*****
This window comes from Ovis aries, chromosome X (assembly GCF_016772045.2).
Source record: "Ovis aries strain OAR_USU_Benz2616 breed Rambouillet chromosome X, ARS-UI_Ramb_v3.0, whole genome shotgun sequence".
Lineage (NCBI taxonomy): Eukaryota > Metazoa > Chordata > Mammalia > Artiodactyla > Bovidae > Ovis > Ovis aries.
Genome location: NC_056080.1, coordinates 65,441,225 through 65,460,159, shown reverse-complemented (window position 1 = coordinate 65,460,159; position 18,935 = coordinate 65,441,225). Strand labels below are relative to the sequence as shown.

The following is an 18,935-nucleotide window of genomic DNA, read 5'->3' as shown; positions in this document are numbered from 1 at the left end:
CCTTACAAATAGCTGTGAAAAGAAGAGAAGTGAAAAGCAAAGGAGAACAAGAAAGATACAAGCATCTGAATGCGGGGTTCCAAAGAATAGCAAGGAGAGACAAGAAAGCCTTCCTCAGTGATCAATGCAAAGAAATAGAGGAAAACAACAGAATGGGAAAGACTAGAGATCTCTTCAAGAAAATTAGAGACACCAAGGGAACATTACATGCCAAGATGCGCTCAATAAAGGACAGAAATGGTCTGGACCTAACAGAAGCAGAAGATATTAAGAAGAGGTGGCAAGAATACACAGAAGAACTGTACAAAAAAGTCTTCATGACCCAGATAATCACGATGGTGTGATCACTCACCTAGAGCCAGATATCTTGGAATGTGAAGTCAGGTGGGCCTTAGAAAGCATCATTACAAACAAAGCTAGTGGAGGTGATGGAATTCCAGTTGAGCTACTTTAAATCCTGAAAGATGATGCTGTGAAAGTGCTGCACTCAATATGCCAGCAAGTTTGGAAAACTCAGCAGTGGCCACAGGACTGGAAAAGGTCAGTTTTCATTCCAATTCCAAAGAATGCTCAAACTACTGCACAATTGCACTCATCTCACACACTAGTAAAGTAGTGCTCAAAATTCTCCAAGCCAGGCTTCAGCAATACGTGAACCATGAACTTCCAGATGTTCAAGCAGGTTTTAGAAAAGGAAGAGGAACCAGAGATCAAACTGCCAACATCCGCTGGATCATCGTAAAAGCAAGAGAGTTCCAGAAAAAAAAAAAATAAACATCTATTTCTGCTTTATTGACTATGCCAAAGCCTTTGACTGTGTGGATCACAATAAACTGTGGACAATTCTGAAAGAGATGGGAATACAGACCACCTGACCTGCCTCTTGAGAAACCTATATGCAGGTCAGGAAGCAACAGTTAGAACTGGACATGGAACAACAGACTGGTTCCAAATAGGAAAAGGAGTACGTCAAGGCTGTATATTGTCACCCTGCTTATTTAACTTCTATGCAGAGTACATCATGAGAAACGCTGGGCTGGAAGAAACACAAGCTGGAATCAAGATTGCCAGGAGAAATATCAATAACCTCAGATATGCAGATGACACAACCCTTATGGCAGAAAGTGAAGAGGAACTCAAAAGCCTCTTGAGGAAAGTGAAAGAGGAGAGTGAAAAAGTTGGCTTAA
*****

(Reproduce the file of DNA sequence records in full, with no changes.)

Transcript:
This window comes from Ovis aries, chromosome X (assembly GCF_016772045.2).
Source record: "Ovis aries strain OAR_USU_Benz2616 breed Rambouillet chromosome X, ARS-UI_Ramb_v3.0, whole genome shotgun sequence".
Lineage (NCBI taxonomy): Eukaryota > Metazoa > Chordata > Mammalia > Artiodactyla > Bovidae > Ovis > Ovis aries.
Genome location: NC_056080.1, coordinates 65,441,225 through 65,460,159, shown reverse-complemented (window position 1 = coordinate 65,460,159; position 18,935 = coordinate 65,441,225). Strand labels below are relative to the sequence as shown.

The following is an 18,935-nucleotide window of genomic DNA, read 5'->3' as shown; positions in this document are numbered from 1 at the left end:
CCTTACAAATAGCTGTGAAAAGAAGAGAAGTGAAAAGCAAAGGAGAACAAGAAAGATACAAGCATCTGAATGCGGGGTTCCAAAGAATAGCAAGGAGAGACAAGAAAGCCTTCCTCAGTGATCAATGCAAAGAAATAGAGGAAAACAACAGAATGGGAAAGACTAGAGATCTCTTCAAGAAAATTAGAGACACCAAGGGAACATTACATGCCAAGATGCGCTCAATAAAGGACAGAAATGGTCTGGACCTAACAGAAGCAGAAGATATTAAGAAGAGGTGGCAAGAATACACAGAAGAACTGTACAAAAAAGTCTTCATGACCCAGATAATCACGATGGTGTGATCACTCACCTAGAGCCAGATATCTTGGAATGTGAAGTCAGGTGGGCCTTAGAAAGCATCATTACAAACAAAGCTAGTGGAGGTGATGGAATTCCAGTTGAGCTACTTTAAATCCTGAAAGATGATGCTGTGAAAGTGCTGCACTCAATATGCCAGCAAGTTTGGAAAACTCAGCAGTGGCCACAGGACTGGAAAAGGTCAGTTTTCATTCCAATTCCAAAGAATGCTCAAACTACTGCACAATTGCACTCATCTCACACACTAGTAAAGTAGTGCTCAAAATTCTCCAAGCCAGGCTTCAGCAATACGTGAACCATGAACTTCCAGATGTTCAAGCAGGTTTTAGAAAAGGAAGAGGAACCAGAGATCAAACTGCCAACATCCGCTGGATCATCGTAAAAGCAAGAGAGTTCCAGAAAAAAAAAAAATAAACATCTATTTCTGCTTTATTGACTATGCCAAAGCCTTTGACTGTGTGGATCACAATAAACTGTGGACAATTCTGAAAGAGATGGGAATACAGACCACCTGACCTGCCTCTTGAGAAACCTATATGCAGGTCAGGAAGCAACAGTTAGAACTGGACATGGAACAACAGACTGGTTCCAAATAGGAAAAGGAGTACGTCAAGGCTGTATATTGTCACCCTGCTTATTTAACTTCTATGCAGAGTACATCATGAGAAACGCTGGGCTGGAAGAAACACAAGCTGGAATCAAGATTGCCAGGAGAAATATCAATAACCTCAGATATGCAGATGACACAACCCTTATGGCAGAAAGTGAAGAGGAACTCAAAAGCCTCTTGAGGAAAGTGAAAGAGGAGAGTGAAAAAGTTGGCTTAA